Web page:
An interesting variation on the Battlefield is the “plot” system used in Shinobigami (though I have no idea why it’s called the “plot” system), where each player secretly picks a plot number from 1 to 6 (at the table you set a die up with that number with your hand covering it and then reveal). The plot numbers then serve as your position on a battlefield like map, and they’re your initiative number, *and* the higher it is the higher your chances of a Fumble result. It’s a rather odd, unconventional system, but it really captures the feel of ninjas flitting around and clashing at lightning-speed. They used a similar system for their more recent Elysion RPG, with the twist that there’s a special zero position that goes last but can target any of the other plot numbers.

      1. Thanks for the reply, Ewen.

        I’m including the range and ‘Volume of Fire’ rules from The Regiment, an AW hack for WW2 warfare, and the ‘fictional’ distance system of Nechronica and Meikyuu would fit well with variable distances. That way I can combine weapon distances, as you say, with the distance, and the other benefits you mention.

        The one thing I will not include are opportunity attacks – I’ve grown to dislike them as they dismay players from taking certain actions, and can bog down combat.

        Because I’m using the *World system, there is no explicit initiative or round rules – because of that, I will likely add the option to move 1 area per action made by each character.

        I was playing with it earlier when I was using Action Points, but because they are so valuable in the Nechronica combat system, I was worried about them dominating character builds. AP boosting (because it effects action economy, and initiative, and action order) is a problem I faced in my playtests. It is still an excellent system for modeling a death spiral effect, where damage to your character actually effects their, well, effectiveness.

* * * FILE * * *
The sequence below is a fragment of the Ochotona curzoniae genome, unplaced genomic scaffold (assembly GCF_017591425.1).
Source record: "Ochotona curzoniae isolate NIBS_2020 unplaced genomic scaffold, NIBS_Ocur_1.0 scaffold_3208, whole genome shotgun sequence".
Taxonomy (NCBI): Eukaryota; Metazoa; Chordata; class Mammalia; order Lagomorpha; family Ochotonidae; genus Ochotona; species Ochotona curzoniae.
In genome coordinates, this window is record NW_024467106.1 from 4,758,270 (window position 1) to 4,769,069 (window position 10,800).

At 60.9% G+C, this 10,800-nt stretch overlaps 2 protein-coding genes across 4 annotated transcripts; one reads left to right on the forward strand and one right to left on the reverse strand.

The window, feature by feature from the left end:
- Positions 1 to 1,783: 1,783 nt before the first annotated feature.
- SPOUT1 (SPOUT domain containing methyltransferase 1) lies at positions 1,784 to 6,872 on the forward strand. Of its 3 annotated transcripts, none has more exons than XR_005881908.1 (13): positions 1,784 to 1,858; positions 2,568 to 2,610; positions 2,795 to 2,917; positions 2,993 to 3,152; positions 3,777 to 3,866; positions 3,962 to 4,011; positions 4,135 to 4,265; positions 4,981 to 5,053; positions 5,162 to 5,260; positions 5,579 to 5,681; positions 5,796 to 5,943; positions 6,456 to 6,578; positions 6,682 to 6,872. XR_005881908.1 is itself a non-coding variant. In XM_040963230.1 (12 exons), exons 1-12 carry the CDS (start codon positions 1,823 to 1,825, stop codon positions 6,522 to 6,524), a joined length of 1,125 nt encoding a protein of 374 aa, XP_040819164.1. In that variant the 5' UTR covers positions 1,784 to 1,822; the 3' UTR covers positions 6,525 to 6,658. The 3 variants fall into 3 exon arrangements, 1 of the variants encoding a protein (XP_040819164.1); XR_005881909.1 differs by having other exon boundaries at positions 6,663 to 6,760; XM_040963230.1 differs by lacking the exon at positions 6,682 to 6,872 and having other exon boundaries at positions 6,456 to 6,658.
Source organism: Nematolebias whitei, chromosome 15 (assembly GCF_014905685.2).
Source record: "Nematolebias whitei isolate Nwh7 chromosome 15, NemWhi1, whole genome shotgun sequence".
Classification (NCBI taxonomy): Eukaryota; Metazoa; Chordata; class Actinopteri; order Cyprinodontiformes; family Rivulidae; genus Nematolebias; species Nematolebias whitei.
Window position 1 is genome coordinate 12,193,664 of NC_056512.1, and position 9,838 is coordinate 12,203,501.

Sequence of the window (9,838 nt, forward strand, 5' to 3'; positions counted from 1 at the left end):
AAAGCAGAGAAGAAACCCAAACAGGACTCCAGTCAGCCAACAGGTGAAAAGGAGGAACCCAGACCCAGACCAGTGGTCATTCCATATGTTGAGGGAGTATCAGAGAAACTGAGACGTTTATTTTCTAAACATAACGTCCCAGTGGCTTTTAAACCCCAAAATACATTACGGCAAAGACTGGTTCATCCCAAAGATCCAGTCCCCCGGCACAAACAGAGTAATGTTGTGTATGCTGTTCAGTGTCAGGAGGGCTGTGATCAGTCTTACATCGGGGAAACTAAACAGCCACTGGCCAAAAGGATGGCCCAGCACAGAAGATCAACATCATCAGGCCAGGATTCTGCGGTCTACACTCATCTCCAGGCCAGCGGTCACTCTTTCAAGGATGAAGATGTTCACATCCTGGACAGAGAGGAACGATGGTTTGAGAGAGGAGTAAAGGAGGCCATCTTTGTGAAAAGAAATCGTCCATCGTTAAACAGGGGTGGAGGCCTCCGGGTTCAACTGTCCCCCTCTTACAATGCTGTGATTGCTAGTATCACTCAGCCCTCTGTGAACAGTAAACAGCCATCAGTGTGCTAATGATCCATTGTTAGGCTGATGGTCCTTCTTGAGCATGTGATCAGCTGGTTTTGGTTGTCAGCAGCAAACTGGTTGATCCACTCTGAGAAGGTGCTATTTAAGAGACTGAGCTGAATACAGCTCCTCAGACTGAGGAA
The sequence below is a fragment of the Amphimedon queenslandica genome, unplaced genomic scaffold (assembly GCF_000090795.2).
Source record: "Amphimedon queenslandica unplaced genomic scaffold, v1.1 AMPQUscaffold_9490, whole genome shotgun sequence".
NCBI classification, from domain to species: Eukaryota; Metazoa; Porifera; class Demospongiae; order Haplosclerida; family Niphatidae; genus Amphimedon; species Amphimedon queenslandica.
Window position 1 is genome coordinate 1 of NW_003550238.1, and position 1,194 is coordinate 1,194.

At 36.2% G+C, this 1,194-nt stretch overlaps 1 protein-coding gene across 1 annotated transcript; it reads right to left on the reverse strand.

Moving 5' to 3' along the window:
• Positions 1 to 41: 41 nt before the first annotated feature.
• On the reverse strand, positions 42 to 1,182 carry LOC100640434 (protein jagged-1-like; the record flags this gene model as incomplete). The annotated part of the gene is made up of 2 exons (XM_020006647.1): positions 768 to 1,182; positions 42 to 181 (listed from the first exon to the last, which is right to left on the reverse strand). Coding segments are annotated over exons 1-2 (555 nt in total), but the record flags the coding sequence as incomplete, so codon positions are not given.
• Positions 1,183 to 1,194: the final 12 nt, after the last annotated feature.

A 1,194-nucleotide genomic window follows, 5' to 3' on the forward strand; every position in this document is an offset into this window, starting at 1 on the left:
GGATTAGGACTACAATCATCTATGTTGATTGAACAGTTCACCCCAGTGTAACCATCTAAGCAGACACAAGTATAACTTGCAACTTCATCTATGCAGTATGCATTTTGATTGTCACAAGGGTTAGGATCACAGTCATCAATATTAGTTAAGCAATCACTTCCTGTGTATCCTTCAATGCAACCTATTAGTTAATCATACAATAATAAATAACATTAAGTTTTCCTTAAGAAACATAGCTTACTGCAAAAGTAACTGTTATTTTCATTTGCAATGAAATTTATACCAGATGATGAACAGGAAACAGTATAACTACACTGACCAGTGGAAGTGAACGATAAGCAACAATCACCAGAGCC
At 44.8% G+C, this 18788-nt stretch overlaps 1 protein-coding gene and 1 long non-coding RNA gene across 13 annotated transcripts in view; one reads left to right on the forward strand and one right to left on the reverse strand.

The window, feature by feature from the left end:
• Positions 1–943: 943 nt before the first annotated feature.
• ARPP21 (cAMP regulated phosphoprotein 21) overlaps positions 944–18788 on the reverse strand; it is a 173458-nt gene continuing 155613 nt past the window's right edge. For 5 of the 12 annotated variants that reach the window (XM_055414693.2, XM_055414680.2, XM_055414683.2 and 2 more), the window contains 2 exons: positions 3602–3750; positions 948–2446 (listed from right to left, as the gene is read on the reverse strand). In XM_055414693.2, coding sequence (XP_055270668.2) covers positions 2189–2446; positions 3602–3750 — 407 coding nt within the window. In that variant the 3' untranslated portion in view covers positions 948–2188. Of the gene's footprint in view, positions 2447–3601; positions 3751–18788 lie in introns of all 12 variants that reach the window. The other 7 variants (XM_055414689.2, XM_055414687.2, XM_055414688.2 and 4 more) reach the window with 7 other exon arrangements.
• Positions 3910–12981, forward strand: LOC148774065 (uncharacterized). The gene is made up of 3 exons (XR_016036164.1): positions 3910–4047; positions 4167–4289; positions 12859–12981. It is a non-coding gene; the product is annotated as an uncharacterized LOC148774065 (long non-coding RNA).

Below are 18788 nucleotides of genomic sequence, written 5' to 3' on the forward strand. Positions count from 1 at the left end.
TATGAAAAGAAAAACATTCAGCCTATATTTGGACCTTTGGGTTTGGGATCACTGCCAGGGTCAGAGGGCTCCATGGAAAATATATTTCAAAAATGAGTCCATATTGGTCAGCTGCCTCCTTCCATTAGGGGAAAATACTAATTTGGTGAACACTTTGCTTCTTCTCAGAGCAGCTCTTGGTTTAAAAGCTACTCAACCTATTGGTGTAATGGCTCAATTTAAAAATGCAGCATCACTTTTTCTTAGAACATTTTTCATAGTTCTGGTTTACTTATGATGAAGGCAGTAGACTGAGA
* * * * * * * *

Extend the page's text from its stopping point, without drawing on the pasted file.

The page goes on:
The combination of the VOF rules and ‘battlefield’ ranges would mean that I could include equipment/upgrade/body locations, which is always fun. Lose an arm? Oop, no more holding up that big ol’ gun!

        Anyway, thanks for the chat, I look forward to reading more about your progress with Magical Burst in the future.

  5. Has there been more work on this since this post? I’d be happy to see a new PDF one of these days, and I know I’m not the only one.

    If you’re concerned about plagiarism from a legal standpoint, well, you can’t copyright math. If your concern is more ethical, because it’s not that easy to get permission, remember that everyone involved in it primarily wants to make Magical Burst a better and more mathematically sound game. If you want explicit permission, you have it for my stuff. That would include the raises system, though I mostly cribbed that from FATE anyway, and the third paragraph of Sorcery, though my version listed a number of explicit examples including multiple targets or effects. And raise to double the amount (as well as a bunch of other things) two to make permanent are the only specifics I recall off the top of my head.

    1. I have made some progress since this post, though obviously not as much as I would like. Golden Sky Stories has been eating up a huge portion of my free time, and it’s kinda hard to dedicate myself to other projects with $85k of other people’s money hanging over me. (The good news there is that we’re just about ready to go to print and thereby send the physical products on their way, which will take a huge amount of pressure off.) I’m still working out what exactly I want to do with both extra free time and an established publishing company and audience, but finishing and fully realizing Magical Burst is going to be a high priority no matter what.

      I think when I said “plagiarism” I was maybe being a little paranoid, but I do want to both not take other people’s work directly for a project I intend to make money off of, and to generally hold myself to a high standard creatively.

  6. Hey, I’m writing a magical girl story(well, it’s intended to be a webcomic) and I’m working out a magic system. I really like the way magic works in your game, and was wondering if I could use concepts like overcharge, fall out, and oblivion seeds?